5 MORE MOON CAKE MOULDS TO GIVE AWAY
We are giving away 20 Mooncake Moulds with every Australia and International purchase over $89 as a way to celebrate the Mid-Autumn Festival. Purchase must include two bottles of Chili Padi Shakers.
What many may not know is that it is the second-most important holiday after Chinese New Year. It has a history dating back 3,000 years when Chinese emperors worshipped the moon for bountiful harvests.
On this day, the Chinese believe that the moon is at its brightest and fullest, coinciding with harvest time in the middle of Autumn. The moon is a sublime sight at this very moment, pregnant with bright light in the deep darkness.
As with so many festivals, there are interesting symbols (and delicious ones, which are our favourite!) commonly associated with this one.
During the Mid-Autumn Festival, people carry lanterns of all shapes and sizes walking through the streets or sometimes just displaying these lanterns at home.
Lanterns are symbolic during this festival - they are beacons that light people's path to prosperity and good fortune.
Children love trotting in the streets or just being with their friends displaying their lanterns. You have the true blue old-school accordion ones made of paper or stretched cellophane over a wire frame in the shape of animals like dragons - these are lit with a slim birthday candle in the middle. They rarely survive beyond the festival as they get burnt so easily. Children wait expectantly as their parents help them light the candles before they carefully pick up the lanterns. Later came the battery-operated plastic lanterns and these have a longer shelf-life.
The delicious symbol during the Mid-Autumn Festival is Mooncakes. It is a rich pastry typically filled with sweet red bean paste, egg yolk, meat or lotus-seed paste. It is a heavy cake and best appreciated with a good tea to help balance up the heaviness of the cake. Mooncakes are traditionally eaten during this festival.
Let’s see how the Mid-Autumn Festival is celebrated in different Asian countries.
How Mooncake Festival is celebrated all over the World and the Mooncake Legend
In many Asian communities, the Mid-Autumn Festival is widely celebrated and each come with their own unique local features.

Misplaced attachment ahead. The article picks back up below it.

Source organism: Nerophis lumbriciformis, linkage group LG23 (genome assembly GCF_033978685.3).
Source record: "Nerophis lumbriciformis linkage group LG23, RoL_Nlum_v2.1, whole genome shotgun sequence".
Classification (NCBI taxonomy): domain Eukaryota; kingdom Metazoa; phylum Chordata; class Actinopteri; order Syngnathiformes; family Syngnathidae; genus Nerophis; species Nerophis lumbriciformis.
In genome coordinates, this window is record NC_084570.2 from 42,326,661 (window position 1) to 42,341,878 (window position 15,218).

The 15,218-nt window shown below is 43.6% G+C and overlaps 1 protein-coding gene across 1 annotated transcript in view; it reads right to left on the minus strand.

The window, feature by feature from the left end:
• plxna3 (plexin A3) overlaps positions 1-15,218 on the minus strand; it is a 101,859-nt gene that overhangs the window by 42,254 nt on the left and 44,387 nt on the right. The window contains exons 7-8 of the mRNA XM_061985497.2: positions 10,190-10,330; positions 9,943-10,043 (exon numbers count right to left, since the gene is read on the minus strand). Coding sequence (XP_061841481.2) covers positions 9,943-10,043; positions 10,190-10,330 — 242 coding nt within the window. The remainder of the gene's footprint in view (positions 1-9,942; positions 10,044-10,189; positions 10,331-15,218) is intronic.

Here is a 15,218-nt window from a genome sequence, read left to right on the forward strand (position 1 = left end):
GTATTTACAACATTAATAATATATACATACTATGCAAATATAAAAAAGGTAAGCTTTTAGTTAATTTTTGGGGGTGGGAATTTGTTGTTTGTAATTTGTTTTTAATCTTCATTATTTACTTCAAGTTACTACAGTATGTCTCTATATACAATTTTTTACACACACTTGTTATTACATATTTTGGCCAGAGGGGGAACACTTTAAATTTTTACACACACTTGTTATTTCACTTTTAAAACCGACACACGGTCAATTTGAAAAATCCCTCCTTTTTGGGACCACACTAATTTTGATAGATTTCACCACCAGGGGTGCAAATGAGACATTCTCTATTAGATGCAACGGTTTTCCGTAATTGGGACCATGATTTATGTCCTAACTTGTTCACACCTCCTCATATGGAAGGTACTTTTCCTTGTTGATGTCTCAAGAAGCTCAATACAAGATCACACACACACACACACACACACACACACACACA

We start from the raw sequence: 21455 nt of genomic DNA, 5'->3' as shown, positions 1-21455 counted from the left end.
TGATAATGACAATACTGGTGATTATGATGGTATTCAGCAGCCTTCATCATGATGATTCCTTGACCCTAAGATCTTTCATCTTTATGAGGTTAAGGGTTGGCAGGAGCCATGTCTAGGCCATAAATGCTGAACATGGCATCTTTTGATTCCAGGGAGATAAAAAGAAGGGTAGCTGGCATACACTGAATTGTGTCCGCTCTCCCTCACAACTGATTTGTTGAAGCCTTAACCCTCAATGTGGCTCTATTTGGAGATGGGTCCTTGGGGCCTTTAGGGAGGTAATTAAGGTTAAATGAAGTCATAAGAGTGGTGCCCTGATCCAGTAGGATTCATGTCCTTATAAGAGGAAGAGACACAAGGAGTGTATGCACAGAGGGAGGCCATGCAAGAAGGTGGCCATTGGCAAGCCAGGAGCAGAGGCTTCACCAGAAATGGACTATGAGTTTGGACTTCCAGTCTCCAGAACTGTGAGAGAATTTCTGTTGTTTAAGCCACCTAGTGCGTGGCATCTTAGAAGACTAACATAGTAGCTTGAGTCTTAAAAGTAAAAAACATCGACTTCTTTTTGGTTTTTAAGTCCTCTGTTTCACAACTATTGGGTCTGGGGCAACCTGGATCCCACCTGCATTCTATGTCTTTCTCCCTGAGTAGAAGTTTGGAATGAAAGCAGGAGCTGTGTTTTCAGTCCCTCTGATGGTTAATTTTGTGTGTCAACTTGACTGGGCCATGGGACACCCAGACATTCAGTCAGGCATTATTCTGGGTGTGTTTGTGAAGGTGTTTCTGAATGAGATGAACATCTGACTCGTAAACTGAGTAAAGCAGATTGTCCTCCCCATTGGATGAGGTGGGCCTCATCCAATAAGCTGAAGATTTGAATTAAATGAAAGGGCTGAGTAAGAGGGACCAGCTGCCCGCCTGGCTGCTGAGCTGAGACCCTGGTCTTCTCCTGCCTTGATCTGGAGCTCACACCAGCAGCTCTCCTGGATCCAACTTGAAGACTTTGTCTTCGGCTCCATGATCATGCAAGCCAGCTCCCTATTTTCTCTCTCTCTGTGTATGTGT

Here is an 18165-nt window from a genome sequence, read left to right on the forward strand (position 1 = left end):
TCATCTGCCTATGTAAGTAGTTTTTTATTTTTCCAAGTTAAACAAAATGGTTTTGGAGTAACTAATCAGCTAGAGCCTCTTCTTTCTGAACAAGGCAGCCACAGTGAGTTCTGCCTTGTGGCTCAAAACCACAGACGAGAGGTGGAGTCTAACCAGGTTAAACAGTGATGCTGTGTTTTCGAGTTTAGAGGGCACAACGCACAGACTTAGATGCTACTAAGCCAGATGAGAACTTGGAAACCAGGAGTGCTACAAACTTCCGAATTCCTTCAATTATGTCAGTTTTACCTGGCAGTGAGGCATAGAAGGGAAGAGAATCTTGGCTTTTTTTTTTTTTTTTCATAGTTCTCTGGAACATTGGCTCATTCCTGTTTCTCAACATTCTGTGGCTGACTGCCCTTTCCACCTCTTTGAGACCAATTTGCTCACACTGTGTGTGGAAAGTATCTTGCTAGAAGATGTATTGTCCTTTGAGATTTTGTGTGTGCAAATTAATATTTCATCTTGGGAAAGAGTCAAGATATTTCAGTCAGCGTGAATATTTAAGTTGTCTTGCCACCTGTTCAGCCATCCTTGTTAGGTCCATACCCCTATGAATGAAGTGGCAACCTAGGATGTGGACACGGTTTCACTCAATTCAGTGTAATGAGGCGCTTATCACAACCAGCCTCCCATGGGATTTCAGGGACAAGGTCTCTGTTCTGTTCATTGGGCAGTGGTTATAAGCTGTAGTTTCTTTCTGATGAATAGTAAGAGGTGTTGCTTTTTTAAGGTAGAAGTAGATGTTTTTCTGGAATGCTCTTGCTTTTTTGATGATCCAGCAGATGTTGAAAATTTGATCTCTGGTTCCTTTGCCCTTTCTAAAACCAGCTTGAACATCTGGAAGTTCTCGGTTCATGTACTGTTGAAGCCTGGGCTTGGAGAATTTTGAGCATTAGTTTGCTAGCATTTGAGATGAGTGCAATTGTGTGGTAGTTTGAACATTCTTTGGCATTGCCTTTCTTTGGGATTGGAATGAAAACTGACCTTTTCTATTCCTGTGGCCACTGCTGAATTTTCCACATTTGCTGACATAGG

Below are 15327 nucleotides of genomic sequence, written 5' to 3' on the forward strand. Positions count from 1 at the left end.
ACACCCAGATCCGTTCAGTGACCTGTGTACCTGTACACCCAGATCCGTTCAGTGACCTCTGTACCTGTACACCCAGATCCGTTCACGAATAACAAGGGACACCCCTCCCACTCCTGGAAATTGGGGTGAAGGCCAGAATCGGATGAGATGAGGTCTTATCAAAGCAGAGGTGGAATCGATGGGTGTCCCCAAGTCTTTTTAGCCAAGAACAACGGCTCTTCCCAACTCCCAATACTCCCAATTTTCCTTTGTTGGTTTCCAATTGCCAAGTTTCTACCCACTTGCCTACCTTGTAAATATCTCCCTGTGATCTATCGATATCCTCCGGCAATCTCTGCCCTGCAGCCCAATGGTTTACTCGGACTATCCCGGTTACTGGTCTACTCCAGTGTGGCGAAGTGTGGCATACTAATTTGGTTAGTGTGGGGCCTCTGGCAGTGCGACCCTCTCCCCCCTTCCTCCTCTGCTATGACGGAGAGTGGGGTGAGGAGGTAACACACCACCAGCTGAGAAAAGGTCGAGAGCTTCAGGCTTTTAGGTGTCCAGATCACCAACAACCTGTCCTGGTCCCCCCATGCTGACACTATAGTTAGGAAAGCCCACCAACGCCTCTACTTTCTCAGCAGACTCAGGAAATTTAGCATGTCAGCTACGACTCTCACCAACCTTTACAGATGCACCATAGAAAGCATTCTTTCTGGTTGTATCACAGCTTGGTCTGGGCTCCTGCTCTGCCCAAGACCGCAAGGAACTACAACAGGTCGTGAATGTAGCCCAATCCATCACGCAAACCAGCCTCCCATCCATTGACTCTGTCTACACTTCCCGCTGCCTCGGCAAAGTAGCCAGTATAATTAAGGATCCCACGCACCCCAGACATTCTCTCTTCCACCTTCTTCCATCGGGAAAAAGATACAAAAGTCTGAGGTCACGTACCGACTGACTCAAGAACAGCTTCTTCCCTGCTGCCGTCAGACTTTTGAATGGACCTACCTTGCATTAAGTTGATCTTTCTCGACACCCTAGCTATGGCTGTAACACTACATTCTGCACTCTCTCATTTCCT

In Singapore, Malaysia, and the Philippines – three countries with many ethnic Chinese citizens – the celebrations have more Chinese traditions, such as lighting lanterns and dragon dances. In other countries, such as Japan, South Korea, and Vietnam, which have also been influenced deeply by Chinese culture, new celebrations have been derived from their unique cultures. Let's take a look at each of them.
The Japanese have long celebrated the Mid-Autumn Festival. Many still adopt the custom of worshipping the moon today and some unique traditions have also developed over time.
During the festival, people wear their gorgeous traditional kimonos and they visit shrines where they offer incense. Children collect reeds, a symbol of good luck and happiness, and use them to decorate doors.
The Mid-Autumn Festival is an important festival of thanksgiving for a good harvest in South Korea. It is even more ceremonious than their Spring Festival. South Koreans have a three-day holiday from the 14th to the 16th of the eighth lunar month. Many businesses such as restaurants and entertainment places are closed during the holiday. However, the main shopping malls always remain open. So if you are not so into tradition, there is always the option to get some action and do some shopping there. Mid-Autumn is an important time for family gatherings - do not be surprised to see families dancing together and appreciating the moon. And of course, it is an opportunity to enjoy a good meal together as well.
In Vietnam, the Mid-Autumn Festival is a festival mainly for the children. This is a time when parents buy their children various types of lanterns, snacks and fun masks. Children have a lot of fun with their carp-shaped lanterns and the lion dance parades. Rice is traditionally harvested before the 15th day of the 8th lunar month (mid-autumn) in Vietnam. It is typical for each household to offer sacrifices to the God of Earth. During harvest time, parents do not have much time to be with their children. That is why this festival is a time parents specially spend playing with their children.